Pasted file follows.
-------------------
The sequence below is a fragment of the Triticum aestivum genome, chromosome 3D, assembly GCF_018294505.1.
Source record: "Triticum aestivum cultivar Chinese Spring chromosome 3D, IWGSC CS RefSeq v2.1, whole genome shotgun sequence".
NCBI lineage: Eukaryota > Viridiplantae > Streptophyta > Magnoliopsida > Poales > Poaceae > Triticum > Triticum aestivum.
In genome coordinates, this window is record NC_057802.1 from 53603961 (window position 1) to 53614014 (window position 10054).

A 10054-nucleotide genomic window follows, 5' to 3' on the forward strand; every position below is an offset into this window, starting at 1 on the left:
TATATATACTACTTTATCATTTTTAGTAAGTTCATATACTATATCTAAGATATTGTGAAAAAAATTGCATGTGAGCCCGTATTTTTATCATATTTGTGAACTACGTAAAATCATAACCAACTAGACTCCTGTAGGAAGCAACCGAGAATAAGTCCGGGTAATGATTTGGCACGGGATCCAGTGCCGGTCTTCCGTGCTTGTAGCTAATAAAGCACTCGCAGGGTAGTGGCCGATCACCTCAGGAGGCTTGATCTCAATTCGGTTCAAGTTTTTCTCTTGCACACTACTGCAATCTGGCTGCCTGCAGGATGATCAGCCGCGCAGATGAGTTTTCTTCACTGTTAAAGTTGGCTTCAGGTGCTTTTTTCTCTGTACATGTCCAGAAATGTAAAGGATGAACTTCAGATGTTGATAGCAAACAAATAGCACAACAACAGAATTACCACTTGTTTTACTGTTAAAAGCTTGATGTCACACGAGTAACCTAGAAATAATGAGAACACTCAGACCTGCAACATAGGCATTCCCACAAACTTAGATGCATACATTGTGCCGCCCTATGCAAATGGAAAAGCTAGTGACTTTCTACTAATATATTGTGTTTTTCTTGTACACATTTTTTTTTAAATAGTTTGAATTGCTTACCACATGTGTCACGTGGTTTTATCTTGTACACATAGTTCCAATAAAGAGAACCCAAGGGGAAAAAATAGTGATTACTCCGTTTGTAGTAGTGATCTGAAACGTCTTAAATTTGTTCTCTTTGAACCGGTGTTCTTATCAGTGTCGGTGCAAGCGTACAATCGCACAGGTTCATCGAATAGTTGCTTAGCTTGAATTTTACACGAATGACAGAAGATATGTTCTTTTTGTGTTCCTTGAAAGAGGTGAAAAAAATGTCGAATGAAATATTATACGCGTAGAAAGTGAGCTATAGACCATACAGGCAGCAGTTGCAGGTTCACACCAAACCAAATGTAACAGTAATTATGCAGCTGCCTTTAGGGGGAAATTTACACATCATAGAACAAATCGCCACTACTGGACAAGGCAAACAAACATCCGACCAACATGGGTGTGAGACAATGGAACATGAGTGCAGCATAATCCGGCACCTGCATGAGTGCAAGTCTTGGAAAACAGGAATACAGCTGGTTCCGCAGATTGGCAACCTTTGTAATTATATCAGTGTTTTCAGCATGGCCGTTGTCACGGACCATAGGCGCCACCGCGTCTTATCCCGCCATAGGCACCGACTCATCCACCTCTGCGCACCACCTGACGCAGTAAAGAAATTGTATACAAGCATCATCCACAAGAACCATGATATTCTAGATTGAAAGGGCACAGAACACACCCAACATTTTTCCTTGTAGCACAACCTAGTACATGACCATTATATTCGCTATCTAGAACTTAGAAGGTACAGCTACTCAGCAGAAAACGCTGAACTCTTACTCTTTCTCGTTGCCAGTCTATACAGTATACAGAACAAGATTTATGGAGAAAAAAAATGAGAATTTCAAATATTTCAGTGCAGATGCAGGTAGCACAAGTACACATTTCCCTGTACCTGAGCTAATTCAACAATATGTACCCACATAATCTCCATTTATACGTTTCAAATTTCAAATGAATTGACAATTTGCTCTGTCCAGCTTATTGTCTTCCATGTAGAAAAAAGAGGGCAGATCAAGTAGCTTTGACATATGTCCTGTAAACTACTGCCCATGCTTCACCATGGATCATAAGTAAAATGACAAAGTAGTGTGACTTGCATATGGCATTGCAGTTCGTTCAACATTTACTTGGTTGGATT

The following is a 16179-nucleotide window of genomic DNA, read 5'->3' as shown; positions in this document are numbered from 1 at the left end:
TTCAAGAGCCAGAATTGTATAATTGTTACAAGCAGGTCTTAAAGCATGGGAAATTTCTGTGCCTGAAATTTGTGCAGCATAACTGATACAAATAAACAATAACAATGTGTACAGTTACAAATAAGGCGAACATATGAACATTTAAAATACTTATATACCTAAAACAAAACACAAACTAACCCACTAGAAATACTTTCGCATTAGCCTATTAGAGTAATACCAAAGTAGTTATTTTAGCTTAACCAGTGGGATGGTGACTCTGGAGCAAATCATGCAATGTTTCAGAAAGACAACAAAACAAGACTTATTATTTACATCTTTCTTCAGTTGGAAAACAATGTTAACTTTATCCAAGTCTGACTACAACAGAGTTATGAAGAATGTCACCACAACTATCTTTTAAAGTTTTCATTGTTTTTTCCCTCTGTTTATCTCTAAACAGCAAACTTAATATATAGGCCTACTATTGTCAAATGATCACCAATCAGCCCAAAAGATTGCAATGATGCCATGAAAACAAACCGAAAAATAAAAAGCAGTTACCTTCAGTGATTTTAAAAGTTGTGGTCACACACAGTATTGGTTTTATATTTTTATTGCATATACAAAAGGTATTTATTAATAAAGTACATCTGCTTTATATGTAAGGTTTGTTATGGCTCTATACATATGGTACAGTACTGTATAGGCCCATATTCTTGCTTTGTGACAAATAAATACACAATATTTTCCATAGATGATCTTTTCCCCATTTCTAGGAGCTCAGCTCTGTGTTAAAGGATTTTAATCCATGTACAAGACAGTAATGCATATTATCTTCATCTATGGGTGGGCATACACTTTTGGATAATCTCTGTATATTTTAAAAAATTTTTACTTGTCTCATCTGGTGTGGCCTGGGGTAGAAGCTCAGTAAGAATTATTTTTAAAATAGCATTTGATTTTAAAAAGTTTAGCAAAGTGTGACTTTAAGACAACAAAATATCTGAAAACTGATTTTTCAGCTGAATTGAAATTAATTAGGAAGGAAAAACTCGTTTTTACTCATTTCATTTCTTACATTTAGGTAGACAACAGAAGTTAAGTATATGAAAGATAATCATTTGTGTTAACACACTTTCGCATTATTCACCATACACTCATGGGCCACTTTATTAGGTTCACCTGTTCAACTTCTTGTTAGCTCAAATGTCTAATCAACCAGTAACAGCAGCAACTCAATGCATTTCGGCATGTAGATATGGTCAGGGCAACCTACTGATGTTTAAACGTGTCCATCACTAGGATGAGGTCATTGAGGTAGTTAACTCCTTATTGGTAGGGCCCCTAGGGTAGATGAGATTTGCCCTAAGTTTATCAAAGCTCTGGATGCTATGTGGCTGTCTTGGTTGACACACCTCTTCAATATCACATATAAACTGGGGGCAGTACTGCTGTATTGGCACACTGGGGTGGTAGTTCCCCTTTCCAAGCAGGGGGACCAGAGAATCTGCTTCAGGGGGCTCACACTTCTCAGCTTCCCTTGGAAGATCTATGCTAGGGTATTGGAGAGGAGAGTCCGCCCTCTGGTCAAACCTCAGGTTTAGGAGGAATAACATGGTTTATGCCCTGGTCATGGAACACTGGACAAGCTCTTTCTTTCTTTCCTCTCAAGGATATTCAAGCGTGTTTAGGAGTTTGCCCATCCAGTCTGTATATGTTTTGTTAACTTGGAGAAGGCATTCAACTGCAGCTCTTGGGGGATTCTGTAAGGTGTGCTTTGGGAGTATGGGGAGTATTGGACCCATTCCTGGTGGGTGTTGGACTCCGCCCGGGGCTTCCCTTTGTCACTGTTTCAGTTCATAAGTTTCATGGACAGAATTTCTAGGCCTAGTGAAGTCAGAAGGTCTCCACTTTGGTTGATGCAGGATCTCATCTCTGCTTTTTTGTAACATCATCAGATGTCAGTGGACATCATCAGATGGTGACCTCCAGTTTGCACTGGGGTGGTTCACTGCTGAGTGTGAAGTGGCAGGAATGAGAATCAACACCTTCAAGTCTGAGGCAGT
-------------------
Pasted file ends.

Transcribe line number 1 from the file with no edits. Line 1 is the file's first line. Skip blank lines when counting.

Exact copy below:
The sequence below is a fragment of the Triticum aestivum genome, chromosome 3D, assembly GCF_018294505.1.